Texas Republicans made clear Friday they plan to continue fighting to protect the ban on same-sex marriage in Texas, even after controversial bill to reaffirm the prohibition seemed to die in the state House.
The legislation, House Bill 4105, would prevent state or local funds from being used for issuing same-sex marriage licenses, a move that supporters hope protects the ban even if the U.S. Supreme Court rules this summer that it is unconstitutional. It died late Thursday when it was not approved before the end of day cutoff for the lower chamber to approve proposals starting there.
Rep. Cecil Bell, R-Magnolia, who sponsored the measure, said he would look for another bill that he could amend with the same-sex marriage language, although it was not immediately clear that such a bill existed. In the Texas Legislature, amendments must be related to the topic of a bill.
“The session still moves on,” Bell said minutes after the midnight deadline. “We will continue to work toward a favorable conclusion.”
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Later on Friday, 93 state House members released a letter supporting the state's current same-sex marriage ban.
“We, therefore, affirm the preservation of the present definition of marriage as being the legal union of one man and one woman as husband and wife, and pledge to uphold and defend this principle that is so dearly held by Texans far and wide,” the lawmakers wrote, although they did not specifically mention Bell's bill.
The letter was signed by all but five members of the majority House GOP Caucus -- Sarah Davis of Houston, Matt Schaefer of Tyler, Jason Villalba of Dallas, Larry Gonzales of Round Rock and Joe Straus of San Antonio, who as speaker typically does not sign onto statements of that type.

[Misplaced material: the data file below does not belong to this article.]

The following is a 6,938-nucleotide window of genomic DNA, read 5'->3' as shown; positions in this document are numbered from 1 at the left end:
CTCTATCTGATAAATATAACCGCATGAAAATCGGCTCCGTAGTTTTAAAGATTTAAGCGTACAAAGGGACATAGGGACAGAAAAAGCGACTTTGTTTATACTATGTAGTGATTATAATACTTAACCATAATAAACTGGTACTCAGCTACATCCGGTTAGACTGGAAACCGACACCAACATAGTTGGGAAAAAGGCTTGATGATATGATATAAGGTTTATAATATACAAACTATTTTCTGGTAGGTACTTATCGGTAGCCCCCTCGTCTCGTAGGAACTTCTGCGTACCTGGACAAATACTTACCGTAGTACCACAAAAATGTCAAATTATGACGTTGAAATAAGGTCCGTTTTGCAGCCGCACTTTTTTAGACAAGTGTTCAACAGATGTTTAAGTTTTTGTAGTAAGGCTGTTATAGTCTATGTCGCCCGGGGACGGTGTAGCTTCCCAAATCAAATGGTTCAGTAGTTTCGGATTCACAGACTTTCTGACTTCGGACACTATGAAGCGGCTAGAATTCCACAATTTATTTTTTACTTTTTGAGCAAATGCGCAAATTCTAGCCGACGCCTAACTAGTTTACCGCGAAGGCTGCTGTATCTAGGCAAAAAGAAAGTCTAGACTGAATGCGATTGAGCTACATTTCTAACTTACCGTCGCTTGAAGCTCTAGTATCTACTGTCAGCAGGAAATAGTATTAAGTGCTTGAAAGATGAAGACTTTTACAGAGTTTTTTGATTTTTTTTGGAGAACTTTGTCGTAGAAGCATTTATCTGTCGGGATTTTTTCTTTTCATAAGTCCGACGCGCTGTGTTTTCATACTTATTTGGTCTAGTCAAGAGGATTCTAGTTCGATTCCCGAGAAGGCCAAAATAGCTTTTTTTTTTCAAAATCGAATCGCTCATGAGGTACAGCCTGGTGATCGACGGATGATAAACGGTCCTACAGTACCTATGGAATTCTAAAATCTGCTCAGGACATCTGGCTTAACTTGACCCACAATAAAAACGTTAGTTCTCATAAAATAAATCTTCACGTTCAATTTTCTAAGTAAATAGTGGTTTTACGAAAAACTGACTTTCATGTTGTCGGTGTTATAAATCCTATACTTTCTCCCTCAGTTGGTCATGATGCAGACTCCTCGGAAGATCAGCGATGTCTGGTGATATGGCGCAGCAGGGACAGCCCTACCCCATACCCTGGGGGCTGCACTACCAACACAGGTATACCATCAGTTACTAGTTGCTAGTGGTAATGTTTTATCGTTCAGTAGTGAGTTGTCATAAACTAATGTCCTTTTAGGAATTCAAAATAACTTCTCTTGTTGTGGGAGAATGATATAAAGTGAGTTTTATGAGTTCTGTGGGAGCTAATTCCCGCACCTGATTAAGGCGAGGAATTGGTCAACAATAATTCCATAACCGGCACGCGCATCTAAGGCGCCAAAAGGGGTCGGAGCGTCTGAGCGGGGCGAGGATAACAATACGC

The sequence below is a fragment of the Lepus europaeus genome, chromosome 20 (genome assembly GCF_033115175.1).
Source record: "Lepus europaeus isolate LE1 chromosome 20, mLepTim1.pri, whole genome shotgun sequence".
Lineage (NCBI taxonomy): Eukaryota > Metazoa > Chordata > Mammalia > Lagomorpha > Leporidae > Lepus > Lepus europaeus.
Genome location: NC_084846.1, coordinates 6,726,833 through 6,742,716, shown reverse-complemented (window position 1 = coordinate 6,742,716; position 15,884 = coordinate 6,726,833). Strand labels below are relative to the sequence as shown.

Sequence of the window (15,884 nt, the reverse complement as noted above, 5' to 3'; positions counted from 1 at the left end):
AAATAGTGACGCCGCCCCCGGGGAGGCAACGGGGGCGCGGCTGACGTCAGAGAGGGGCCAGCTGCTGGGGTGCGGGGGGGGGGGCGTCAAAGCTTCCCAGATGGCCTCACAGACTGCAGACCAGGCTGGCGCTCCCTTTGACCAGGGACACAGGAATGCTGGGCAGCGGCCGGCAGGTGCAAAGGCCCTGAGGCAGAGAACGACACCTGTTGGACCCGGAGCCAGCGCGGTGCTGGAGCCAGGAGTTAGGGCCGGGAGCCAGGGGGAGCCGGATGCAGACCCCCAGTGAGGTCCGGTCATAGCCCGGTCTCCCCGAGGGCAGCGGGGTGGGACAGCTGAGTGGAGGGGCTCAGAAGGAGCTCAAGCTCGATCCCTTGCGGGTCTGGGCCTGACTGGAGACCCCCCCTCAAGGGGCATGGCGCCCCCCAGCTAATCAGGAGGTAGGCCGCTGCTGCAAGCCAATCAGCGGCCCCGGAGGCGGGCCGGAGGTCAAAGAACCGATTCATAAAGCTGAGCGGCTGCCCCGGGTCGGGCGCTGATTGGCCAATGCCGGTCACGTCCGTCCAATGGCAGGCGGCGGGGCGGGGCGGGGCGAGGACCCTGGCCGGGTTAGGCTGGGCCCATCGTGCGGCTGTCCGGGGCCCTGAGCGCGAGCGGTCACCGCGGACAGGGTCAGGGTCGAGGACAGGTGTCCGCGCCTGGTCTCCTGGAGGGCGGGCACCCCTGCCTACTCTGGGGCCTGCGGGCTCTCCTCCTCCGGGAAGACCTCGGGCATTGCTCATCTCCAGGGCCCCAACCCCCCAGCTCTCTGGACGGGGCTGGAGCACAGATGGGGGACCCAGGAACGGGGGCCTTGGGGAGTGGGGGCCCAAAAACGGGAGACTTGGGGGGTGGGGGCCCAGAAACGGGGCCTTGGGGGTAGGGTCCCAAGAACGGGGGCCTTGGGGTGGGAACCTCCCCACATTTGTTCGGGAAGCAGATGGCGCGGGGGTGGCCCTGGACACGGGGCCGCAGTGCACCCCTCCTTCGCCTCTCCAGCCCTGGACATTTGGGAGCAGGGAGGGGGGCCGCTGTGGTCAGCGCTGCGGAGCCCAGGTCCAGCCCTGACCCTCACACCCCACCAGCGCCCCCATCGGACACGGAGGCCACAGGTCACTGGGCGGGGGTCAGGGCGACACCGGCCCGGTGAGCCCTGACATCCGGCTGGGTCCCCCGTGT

House Bill 4105 had passed through the House State Affairs Committee last month, with Bell calling it a critical measure to assert “the sovereign rights of Texas and of the citizens of Texas.”
On Thursday, the legislation took center stage at the Capitol even though it never actually came up for a vote.
Instead, Texas Democrats worked to run out the clock on the bill before the midnight deadline, raising procedural points of order and asking lengthy questions on other legislation due up first. The tactics, known as "chubbing," take place every year but this focused on Bell's bill.
“Personally, I really don't think it's a discussion we need to have today,” said Rep. Garnet Coleman, D-Houston.
When the clock struck midnight, Democrats celebrated.
“We kept #HB4015, the anti-equality bill, away from consideration!” wrote Rep. Eddie Rodriguez, D-Austin, on Twitter. "Gonna go home and take a nap now..."
Bell blamed the defeat on “a bunch of folks (who) don't think state sovereignty is important.”
Dell Inc. this week became the most visible company to oppose the bill publicly. The Texas-based computer maker said it told Republican Gov. Greg Abbott that the company considers diversity a “business imperative.”
Bell noted that the bill was 23 proposals away from being considered on a day when dozens of measures were debated.
“We nearly got there,” he said. “Obviously I'm disappointed.”
This report contains material from The Associated Press.